US warns Turkey that it will impose additional sanctions if Ankara buys more Russian missile systems
ERBIL (Kurdistan 24) – The US State Department has warned Turkey that it could face more sanctions if it buys any additional S-400 air defense missile systems from Russia.
A State Department spokesperson clarified this shortly after Turkish President Recep Tayyip Erdogan said on Sunday that his country would buy more S-400s from Russia despite strong objections from Washington and the NATO alliance. Both warn Turkey, a fellow NATO member, that the system is incompatible with NATO systems and could even pose a security risk.
"We urge Turkey at every level and opportunity not to retain the S-400 system and to refrain from purchasing any additional Russian military equipment," the spokesperson said, according to Reuters.
"We continue to make clear to Turkey that any significant new Russian arms purchases would risk triggering CAATSA 231 sanctions separate from and in addition to those imposed in December 2020."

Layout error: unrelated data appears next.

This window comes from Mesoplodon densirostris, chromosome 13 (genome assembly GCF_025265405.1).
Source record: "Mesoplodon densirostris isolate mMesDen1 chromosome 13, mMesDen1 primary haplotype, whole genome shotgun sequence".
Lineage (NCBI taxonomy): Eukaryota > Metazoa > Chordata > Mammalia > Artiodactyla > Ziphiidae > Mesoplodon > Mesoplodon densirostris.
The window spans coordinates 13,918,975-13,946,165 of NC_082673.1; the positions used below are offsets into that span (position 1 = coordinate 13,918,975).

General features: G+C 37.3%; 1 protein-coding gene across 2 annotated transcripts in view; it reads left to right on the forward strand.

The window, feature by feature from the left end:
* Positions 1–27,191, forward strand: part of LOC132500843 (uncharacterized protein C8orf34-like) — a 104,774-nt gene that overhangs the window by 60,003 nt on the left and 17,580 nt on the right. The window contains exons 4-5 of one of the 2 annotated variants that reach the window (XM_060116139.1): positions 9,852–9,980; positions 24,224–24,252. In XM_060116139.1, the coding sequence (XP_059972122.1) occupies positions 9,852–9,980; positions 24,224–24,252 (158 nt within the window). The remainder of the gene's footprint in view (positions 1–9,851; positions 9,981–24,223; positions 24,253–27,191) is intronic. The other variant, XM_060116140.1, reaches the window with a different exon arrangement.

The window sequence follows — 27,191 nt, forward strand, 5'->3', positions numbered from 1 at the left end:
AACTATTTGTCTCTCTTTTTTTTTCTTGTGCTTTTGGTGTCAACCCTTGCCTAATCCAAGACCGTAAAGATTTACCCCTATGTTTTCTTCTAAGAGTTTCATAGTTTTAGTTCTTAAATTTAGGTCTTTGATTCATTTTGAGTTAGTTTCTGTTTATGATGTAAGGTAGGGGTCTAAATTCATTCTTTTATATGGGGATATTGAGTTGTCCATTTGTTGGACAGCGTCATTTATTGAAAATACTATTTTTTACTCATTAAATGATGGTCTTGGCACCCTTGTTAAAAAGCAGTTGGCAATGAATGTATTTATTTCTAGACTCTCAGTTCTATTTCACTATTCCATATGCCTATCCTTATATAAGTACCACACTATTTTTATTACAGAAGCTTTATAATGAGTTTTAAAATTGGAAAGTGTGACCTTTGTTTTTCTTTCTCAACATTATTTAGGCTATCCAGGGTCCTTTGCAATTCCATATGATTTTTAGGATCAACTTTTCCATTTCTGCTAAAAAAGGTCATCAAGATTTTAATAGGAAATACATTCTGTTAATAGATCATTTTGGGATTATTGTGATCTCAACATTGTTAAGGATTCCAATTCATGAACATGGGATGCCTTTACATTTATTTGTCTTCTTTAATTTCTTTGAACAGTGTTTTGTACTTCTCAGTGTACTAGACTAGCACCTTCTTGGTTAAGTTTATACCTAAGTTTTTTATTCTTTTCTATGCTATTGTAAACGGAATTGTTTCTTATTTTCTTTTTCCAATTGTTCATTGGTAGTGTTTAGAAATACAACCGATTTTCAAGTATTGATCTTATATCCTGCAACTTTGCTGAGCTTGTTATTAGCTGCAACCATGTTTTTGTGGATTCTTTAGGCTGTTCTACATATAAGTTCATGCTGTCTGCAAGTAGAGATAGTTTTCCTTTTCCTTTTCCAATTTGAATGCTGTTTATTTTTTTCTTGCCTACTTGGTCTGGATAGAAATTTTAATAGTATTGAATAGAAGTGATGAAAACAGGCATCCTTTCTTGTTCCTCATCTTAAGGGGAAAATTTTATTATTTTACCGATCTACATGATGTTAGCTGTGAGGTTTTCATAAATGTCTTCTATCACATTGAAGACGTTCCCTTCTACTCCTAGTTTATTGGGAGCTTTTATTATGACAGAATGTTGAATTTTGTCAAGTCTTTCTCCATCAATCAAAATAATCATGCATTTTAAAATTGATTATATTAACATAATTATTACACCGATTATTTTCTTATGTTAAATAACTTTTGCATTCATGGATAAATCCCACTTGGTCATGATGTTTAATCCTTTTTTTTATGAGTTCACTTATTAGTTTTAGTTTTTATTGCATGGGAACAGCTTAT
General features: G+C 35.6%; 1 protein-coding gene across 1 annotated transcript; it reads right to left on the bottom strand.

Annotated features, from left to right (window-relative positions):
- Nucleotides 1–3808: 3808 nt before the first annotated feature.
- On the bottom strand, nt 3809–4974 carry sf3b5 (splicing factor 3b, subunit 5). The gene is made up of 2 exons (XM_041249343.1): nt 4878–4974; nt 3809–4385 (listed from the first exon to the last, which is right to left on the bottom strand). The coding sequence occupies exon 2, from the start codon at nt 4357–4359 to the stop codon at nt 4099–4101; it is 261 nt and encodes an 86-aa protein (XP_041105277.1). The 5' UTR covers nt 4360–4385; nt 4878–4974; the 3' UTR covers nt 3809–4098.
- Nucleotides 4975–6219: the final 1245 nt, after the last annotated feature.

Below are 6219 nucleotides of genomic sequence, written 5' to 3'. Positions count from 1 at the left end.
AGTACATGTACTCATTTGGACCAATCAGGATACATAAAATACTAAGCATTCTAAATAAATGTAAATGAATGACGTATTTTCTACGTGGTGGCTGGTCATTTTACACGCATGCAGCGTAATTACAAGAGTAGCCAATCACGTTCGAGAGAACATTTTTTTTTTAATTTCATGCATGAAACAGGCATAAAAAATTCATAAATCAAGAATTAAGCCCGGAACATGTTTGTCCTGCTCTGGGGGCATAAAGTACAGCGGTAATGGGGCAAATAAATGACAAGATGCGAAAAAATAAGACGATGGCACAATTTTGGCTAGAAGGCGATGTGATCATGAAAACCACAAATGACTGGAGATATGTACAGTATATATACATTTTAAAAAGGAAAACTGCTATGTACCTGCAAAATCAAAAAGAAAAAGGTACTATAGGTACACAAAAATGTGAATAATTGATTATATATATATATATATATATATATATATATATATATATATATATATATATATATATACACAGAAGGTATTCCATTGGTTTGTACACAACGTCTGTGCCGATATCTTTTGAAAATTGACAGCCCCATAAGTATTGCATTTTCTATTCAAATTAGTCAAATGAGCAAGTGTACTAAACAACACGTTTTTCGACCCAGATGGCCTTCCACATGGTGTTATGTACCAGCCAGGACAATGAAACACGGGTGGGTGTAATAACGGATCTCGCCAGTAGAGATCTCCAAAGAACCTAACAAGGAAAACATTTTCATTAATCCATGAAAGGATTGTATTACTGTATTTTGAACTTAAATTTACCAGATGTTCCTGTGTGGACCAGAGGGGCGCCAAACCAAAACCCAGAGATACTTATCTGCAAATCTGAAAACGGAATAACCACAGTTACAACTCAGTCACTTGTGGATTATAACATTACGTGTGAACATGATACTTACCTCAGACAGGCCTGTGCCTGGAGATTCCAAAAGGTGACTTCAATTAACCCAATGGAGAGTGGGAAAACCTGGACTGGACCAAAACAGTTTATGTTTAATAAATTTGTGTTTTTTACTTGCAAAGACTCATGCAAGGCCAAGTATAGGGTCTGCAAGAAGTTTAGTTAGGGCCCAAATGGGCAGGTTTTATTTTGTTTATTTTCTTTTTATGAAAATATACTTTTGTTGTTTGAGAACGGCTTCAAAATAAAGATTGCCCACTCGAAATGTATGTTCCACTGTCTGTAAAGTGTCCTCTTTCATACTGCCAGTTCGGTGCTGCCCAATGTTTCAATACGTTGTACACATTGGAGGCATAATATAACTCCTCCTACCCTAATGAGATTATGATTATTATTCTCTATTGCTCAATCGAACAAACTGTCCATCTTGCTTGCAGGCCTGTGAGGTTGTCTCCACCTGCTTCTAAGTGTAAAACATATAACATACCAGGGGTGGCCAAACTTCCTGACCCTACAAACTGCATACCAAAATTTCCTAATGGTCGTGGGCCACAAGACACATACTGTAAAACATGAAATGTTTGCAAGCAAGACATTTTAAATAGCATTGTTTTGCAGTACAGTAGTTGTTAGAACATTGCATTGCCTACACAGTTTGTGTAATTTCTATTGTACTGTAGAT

CAATSA refers to the Countering America's Adversaries Through Sanctions Act (CAATSA) introduced in 2017. It compels the United States to impose sanctions on any country that engages in significant financial transactions with the Russian defense sector.
Turkey ordered S-400s in 2017 and began taking delivery of them in 2019 as part of a deal worth an estimated $2.5 billion.
In December 2020, the US finally slapped sanctions on Turkey's Defense Industry Directorate in response to its procurement. Turkey was also automatically removed from the fifth-generation F-35 Joint Strike Program (JSF) once it began taking delivery of the systems and banned from buying any of those advanced stealth fighters for its air force. The US had repeatedly warned Turkey that it would not allow the F-35 to operate in the same military as the S-400, fearing the Russian system could glean information about the jet's advanced capabilities.
On Sunday, in an interview with CBS, Erdogan doubled down on his country's contentious decision to buy the Russian systems and said it would not back down from buying more.
"In the future, nobody will be able to interfere in terms of what kind of defense systems we acquire, from which country, at what level," he said. "Nobody can interfere with that. We are the only ones to make such decisions."